Community leaders examine human rights at SMU

human-rights-signs-of-change

The following column is from the July 12, 2016, edition of The Dallas Morning News.

By Norma Adams-Wade
The Dallas Morning News

Dallas and Fort Worth community leaders discussed what they called “dubious distinctions” about Texas human rights issues Saturday and proposed plans to improve human rights in Dallas and the state.

The discussion came during what organizers described as the first local modern-day summit designed to resolve those “most pressing” issues. More than 250 leaders participated in the summit at Southern Methodist University’s Umphrey Lee Center.

Rick Halperin directs SMU’s Embrey Human Rights Program, which hosted the summit. SMU is one of only seven universities in the nation — and the lone one in the South — that offer a human rights undergraduate program. He said the summit was designed to consider all participants’ views of how to create an equal society.

“The goal is to make sure that everyone in this city is afforded human dignity, respect, defense, protection and advocacy of their inherent rights,” Halperin told participants.

Problems discussed ranged from hate groups to human trafficking. High-profile police/community conflicts and fatal shootings in Dallas and across the nation were prominent talking points and inspired vigorous discussions, participants said.

The various incidents as reported by the media “awakened the soul of Dallas and America that human rights matter,” said Toya Walker, a technology company paralegal and external affairs adviser. She also said discussions about human trafficking shed light on an alarming but little-known problem in the state.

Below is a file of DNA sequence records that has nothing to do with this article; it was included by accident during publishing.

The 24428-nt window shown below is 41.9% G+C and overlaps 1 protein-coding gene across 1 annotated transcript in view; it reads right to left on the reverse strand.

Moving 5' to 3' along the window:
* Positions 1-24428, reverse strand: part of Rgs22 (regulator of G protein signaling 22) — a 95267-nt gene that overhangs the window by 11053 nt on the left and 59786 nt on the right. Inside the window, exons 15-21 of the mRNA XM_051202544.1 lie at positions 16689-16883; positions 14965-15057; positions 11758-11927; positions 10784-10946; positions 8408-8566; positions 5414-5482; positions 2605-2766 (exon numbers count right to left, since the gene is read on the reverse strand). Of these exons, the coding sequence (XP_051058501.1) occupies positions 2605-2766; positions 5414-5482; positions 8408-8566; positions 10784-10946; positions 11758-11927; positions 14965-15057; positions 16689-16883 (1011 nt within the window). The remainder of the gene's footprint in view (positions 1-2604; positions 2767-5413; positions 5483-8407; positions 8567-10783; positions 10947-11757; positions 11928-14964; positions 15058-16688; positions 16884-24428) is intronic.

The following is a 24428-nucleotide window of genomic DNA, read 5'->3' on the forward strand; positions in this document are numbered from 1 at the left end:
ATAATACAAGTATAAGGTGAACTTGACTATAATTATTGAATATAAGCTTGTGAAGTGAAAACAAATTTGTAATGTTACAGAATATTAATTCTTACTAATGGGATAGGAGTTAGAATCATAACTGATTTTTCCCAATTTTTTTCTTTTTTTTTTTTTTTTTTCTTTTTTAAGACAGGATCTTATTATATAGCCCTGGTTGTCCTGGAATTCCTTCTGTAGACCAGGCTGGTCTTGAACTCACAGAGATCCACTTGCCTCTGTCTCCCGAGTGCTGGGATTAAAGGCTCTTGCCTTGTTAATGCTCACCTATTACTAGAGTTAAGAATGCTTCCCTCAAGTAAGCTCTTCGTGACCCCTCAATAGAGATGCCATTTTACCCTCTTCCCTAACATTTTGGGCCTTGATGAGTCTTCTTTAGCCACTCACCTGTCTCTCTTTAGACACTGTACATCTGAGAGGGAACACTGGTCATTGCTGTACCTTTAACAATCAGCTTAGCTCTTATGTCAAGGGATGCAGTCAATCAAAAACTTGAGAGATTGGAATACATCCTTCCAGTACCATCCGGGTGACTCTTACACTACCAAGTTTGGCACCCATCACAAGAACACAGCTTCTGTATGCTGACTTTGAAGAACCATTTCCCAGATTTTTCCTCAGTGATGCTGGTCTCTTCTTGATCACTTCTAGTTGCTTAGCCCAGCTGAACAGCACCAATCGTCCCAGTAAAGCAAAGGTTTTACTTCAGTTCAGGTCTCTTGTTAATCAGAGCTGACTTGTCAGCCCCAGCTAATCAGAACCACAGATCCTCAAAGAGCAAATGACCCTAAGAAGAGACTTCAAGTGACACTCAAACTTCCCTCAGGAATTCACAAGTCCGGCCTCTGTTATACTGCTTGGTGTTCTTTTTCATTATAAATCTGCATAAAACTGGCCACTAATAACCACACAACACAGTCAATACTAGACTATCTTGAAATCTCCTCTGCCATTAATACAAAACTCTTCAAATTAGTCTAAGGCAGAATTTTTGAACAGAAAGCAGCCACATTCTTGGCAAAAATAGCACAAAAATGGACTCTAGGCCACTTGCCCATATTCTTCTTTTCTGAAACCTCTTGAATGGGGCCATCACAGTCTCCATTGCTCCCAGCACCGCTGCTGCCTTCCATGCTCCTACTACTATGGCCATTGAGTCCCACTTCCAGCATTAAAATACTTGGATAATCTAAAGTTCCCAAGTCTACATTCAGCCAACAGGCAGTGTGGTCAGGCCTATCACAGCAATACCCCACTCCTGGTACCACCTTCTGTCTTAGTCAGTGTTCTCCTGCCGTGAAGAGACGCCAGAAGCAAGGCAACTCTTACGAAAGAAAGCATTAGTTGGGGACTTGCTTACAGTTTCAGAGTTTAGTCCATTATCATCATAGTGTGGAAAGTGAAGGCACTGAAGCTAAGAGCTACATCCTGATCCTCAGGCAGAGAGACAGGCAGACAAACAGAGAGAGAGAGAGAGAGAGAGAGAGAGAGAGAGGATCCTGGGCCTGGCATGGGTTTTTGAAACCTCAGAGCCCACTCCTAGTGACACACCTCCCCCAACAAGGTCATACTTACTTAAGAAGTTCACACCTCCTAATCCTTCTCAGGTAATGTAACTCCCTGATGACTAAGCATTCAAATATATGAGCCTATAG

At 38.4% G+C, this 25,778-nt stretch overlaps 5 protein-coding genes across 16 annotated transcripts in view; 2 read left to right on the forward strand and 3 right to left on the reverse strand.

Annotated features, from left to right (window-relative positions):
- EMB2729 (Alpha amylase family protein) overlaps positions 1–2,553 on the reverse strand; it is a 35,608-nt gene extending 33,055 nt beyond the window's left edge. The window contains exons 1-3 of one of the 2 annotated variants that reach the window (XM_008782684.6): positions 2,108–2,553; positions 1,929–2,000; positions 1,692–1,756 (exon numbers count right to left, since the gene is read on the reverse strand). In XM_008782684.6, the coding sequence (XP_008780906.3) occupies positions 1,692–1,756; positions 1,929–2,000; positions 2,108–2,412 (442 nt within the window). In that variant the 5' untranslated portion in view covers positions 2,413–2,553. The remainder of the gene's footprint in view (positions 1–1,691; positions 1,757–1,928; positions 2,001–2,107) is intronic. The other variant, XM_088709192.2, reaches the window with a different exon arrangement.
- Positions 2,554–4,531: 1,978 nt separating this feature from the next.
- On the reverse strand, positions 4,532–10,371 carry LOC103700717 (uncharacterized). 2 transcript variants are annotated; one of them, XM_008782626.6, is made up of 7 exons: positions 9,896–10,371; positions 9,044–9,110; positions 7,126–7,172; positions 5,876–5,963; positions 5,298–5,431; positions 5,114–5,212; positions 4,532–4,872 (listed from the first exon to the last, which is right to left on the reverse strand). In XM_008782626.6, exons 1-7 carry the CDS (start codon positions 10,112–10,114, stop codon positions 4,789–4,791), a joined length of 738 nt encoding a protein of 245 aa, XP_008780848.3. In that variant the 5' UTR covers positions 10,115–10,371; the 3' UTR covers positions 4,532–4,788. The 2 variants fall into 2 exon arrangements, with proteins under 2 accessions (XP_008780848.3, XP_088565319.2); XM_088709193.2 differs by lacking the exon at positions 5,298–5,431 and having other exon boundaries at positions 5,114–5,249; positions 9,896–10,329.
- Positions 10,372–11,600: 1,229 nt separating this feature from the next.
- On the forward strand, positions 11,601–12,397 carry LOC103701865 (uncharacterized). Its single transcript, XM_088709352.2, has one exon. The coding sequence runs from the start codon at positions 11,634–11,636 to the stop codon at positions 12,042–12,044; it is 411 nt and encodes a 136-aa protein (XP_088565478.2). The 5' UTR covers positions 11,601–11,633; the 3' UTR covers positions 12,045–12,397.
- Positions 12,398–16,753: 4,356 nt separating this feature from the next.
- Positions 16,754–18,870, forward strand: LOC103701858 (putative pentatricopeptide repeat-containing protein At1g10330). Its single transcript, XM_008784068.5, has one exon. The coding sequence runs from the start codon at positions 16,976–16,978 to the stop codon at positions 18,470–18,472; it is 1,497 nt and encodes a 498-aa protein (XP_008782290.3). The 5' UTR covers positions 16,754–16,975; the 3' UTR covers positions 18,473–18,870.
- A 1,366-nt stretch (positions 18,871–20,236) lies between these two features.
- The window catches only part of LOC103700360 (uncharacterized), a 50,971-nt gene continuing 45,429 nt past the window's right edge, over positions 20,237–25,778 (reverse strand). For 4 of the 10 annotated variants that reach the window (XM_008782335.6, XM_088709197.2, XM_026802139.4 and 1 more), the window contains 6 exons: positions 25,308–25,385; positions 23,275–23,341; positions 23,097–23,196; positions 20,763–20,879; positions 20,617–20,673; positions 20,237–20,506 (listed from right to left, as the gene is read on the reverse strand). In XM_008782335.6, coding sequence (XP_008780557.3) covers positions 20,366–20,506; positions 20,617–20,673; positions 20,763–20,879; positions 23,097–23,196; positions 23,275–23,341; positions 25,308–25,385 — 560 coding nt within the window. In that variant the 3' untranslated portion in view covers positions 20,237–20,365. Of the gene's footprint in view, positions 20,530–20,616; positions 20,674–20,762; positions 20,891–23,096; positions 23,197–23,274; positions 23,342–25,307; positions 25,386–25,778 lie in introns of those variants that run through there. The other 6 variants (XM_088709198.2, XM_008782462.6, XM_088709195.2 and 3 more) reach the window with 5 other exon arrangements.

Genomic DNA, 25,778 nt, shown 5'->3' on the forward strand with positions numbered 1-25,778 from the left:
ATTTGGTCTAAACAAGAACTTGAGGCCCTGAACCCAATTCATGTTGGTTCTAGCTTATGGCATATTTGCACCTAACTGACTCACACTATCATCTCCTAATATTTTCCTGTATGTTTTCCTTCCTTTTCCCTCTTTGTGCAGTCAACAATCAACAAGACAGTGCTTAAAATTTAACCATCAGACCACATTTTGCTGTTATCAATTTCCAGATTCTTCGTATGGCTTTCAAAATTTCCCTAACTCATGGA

Participants addressed what organizers called these five “dubious distinctions” in Texas:

Texas leads the nation in the number of hate groups espousing sentiments that oppose either foreigners, people of other races, or people who are lesbian, gay, bisexual or transgender. But at the same time, Texas has the nation’s largest number of resettled refugees and people seeking asylum from countries such as Iraq, Somalia, Myanmar and Congo.

Texas ranks second in the nation for human trafficking crime, which is increasing.

Texas leads the nation in exonerating people who were wrongfully convicted, while also leading the nation in state-sanctioned executions.

Texas ranks high in the number of child deaths from abuse and neglect, and leads all other states in children who die from being left in hot cars.

Texas has the nation’s highest number of residents without health care coverage.

Participants proposed using the SMU program as home base for planning future sessions and social media communication, working in neighborhoods to educate people about these issues, and having elected officials sponsor referendums to foster dialogue among diverse people.

“Dallas can be the change that the world so desperately needs,” Walker wrote in summarizing her experience at the summit.

Summit organizers will discuss the progress of Human Rights Dallas at the program’s Triumph of the Spirit awards ceremony at 7 p.m. Nov. 16 at Kessler Theater in Dallas. To learn more, visit www.smu.edu/humanrights, email humanrights@smu.edu, or call 214-768-8347.

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